The second manifestation is the defensive, egoic, radical expression: either adhering (being queer) or opposing them in a specular game (radicalization). Both seem to us a reaction to the loss of the Feminine we evoke. They bewilder men with the emptying of the phallic function's support: its distinction with the Other jouissance. The logical response is radicalism.

In any case it is urgent to listen to such phenomena before (Lacan, 2002) taking the risk that they might crystallize. They manifest the shaking of our phallocentric society, thus proved precarious. Both have that social symptomatic value.

It is remarkable how some women find satisfaction in certain defensive positions, which are nevertheless poorly compatible with their access to desire—and have consequences to their fertility and ovulation aptitudes. It is important to highlight how their object-of-seduction position is indeed compliant to what liberal society prescribes15: presenting oneself as an object of consumption, styled according to the rules of the phallocentric, masculine predatory drive (the white cis male in his caricature16). But as we convoke only women to this place, what has become of their access to the Other jouissance that has become alien to them? The fierce struggle of narcissisms for a sexual undifferentiation is often the correlate, as we can see through the functioning of many of today's couples.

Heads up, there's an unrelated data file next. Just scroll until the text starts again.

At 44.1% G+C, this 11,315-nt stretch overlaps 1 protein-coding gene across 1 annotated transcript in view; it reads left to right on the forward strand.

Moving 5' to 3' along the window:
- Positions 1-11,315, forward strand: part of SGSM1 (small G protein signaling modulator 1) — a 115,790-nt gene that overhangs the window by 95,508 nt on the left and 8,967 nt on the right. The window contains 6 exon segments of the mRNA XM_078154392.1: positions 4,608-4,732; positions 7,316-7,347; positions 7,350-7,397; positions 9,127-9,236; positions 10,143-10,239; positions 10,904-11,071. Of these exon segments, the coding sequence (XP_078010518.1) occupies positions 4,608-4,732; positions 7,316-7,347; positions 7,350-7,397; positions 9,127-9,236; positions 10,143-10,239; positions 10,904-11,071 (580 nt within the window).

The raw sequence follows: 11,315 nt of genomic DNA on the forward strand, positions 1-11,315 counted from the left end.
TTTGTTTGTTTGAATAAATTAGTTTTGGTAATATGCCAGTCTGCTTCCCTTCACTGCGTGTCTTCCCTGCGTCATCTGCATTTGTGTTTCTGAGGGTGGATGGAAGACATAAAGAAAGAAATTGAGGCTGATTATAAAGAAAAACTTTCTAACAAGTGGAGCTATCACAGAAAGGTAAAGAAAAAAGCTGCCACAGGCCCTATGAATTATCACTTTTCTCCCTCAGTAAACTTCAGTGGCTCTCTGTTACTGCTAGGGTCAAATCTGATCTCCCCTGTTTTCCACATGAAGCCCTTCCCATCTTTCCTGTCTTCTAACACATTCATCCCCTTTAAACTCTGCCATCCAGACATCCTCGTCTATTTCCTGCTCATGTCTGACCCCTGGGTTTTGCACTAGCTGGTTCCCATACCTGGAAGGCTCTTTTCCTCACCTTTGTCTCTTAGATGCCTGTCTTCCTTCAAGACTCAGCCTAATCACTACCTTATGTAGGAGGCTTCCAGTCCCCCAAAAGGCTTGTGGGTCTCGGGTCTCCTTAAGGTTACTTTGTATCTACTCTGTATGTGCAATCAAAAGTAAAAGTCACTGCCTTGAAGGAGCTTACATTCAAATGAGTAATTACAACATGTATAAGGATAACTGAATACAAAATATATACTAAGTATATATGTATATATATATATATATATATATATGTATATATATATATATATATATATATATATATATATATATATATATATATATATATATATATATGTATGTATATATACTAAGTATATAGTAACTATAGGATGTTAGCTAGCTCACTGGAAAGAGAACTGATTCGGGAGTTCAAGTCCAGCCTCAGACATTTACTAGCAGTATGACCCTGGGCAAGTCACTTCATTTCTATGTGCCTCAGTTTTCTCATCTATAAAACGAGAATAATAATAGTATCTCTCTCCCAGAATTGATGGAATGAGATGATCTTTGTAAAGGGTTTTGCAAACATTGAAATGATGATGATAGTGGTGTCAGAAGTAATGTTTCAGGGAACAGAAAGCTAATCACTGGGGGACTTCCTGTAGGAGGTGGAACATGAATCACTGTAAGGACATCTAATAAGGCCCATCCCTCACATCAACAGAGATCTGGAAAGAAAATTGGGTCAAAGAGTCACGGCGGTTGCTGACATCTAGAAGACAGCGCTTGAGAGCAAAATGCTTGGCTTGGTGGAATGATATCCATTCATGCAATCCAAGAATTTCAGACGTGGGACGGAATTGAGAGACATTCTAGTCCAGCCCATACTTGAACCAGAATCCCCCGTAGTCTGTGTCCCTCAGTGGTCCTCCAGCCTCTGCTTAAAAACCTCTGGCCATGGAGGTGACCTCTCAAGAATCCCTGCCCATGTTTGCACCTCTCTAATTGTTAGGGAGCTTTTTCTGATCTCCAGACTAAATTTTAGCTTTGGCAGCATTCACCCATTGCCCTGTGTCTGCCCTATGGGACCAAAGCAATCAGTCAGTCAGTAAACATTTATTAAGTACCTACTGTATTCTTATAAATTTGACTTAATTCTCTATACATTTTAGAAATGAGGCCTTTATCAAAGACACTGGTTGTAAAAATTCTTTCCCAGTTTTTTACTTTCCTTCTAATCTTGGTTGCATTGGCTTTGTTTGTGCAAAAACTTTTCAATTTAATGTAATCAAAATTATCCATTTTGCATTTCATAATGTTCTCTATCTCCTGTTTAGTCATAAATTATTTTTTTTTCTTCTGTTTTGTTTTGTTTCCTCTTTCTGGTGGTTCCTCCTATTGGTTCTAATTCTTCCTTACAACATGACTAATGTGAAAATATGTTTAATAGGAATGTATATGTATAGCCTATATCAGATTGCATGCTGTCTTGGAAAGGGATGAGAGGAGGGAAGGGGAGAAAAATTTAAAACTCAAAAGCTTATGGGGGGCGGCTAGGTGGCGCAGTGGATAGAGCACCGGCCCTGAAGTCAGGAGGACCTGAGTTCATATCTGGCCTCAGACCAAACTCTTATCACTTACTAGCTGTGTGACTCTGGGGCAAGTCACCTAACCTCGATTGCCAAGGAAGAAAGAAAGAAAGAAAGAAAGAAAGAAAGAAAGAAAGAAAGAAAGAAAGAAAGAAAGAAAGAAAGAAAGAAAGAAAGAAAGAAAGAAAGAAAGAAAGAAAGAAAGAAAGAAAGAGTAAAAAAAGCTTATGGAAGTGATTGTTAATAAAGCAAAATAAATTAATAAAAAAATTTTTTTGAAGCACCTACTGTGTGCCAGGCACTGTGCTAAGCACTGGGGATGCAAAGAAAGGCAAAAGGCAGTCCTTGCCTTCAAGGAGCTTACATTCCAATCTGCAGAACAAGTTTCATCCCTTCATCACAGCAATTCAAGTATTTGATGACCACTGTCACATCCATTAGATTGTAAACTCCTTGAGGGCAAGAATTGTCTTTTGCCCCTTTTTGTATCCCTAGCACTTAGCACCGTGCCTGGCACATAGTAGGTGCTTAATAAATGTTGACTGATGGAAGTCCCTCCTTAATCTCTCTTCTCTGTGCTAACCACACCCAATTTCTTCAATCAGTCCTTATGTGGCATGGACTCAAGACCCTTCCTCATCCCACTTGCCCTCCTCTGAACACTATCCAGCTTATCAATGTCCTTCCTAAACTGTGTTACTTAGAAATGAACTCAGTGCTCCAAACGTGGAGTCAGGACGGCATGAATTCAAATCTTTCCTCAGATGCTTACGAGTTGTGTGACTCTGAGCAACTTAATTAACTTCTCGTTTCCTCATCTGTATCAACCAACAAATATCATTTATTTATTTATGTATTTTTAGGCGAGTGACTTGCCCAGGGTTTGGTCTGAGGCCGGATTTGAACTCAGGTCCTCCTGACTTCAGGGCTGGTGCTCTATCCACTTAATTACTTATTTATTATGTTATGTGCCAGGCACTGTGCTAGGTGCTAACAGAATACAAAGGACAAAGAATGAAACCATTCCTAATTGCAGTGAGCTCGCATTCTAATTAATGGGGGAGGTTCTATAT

Conclusion

The theory we extracted from the article on Iran proves to be pertinent, and can be applied to other social, religious and political configurations. Thus, an attempt to understand a country's political issues (both internal and foreign) could benefit from the analysis we have developed of today's sexual difference's inscription modalities in Iran.

Is this a new paradigm in the study of societies' history and organization? A more serious exploration of what we have identified as “social symptom” could lead to further discoveries.

Author Contributions

The author confirms being the sole contributor of this work and has approved it for publication.

Conflict of Interest

The author declares that the research was conducted in the absence of any commercial or financial relationships that could be construed as a potential conflict of interest.

Footnotes

1. ^Beaugé (2016).“Les Iraniennes ne désarment pas.” Le Monde Diplomatique, February 2016. This title could be translated as “Iranian women don't disarm.”

2. ^Actually, Iranian feminism has existed since the 1950s and continues to persist despite theocratic power. Under the Shah, women were somewhat emancipated.

3. ^Laqueur (1992).

4. ^By unbridled capitalism we make reference to the contemporary evolution (since the 1980s) of capitalism toward a growing financialization of economy, the circulation of capital disconnected from the reality of industrial production.